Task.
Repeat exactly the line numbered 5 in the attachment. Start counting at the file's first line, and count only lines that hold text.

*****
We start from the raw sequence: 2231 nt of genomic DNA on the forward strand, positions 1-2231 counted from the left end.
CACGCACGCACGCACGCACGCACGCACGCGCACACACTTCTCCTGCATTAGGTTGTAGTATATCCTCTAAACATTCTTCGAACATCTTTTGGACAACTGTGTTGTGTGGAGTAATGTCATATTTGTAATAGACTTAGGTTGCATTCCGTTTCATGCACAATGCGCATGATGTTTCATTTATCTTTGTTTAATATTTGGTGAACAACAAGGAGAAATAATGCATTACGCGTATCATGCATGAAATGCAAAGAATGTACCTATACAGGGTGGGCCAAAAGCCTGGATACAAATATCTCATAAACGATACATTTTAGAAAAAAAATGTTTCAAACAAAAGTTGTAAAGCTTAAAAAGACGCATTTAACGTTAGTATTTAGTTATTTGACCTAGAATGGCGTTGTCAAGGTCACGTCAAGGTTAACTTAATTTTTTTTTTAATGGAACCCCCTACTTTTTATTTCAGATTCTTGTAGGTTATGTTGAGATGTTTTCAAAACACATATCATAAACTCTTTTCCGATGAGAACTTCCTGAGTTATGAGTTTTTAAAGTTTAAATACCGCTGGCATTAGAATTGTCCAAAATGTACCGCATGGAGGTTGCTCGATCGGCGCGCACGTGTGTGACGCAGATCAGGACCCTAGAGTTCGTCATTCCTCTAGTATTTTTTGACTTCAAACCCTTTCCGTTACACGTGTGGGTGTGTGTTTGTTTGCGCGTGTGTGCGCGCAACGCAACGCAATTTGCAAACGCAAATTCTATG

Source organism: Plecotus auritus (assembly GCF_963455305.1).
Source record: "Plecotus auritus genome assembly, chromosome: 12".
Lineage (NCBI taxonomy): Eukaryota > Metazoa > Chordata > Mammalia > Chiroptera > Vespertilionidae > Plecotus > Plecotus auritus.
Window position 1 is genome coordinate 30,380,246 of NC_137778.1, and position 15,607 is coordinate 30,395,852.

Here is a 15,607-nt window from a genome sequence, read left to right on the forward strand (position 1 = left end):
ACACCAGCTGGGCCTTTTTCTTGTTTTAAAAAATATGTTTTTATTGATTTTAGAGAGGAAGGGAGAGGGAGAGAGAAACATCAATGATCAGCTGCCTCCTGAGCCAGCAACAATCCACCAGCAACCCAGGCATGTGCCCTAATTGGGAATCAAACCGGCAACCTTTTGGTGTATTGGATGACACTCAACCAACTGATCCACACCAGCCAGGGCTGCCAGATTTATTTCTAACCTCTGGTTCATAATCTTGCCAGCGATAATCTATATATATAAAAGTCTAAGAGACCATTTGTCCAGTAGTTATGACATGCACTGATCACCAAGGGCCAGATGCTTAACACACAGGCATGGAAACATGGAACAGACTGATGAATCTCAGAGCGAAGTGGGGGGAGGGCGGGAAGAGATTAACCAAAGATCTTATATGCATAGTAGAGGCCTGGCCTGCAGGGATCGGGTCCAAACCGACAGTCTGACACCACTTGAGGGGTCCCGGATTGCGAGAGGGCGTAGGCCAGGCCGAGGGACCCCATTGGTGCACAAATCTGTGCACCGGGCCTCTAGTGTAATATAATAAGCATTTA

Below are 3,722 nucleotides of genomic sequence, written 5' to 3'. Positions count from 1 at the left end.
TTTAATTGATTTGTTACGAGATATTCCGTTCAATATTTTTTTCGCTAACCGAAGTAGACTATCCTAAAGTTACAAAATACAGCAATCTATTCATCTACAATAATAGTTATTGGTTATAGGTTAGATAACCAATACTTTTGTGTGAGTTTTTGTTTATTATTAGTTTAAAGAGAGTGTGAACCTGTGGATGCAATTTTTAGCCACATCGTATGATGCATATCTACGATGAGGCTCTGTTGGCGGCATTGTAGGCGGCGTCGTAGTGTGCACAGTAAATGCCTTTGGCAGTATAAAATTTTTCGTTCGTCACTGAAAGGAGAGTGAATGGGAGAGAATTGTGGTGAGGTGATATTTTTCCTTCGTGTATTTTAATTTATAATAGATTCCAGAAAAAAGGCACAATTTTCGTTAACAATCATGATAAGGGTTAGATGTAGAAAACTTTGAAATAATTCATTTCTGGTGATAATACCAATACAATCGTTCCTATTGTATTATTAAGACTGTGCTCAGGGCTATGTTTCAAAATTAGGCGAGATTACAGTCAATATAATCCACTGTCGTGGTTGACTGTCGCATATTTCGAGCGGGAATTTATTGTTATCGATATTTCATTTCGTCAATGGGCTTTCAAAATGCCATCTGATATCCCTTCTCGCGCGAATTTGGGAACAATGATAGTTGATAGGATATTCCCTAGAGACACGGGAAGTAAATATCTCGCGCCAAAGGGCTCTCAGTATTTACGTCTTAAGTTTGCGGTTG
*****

Lineage (NCBI taxonomy): Eukaryota > Metazoa > Chordata > Mammalia > Chiroptera > Vespertilionidae > Plecotus > Plecotus auritus.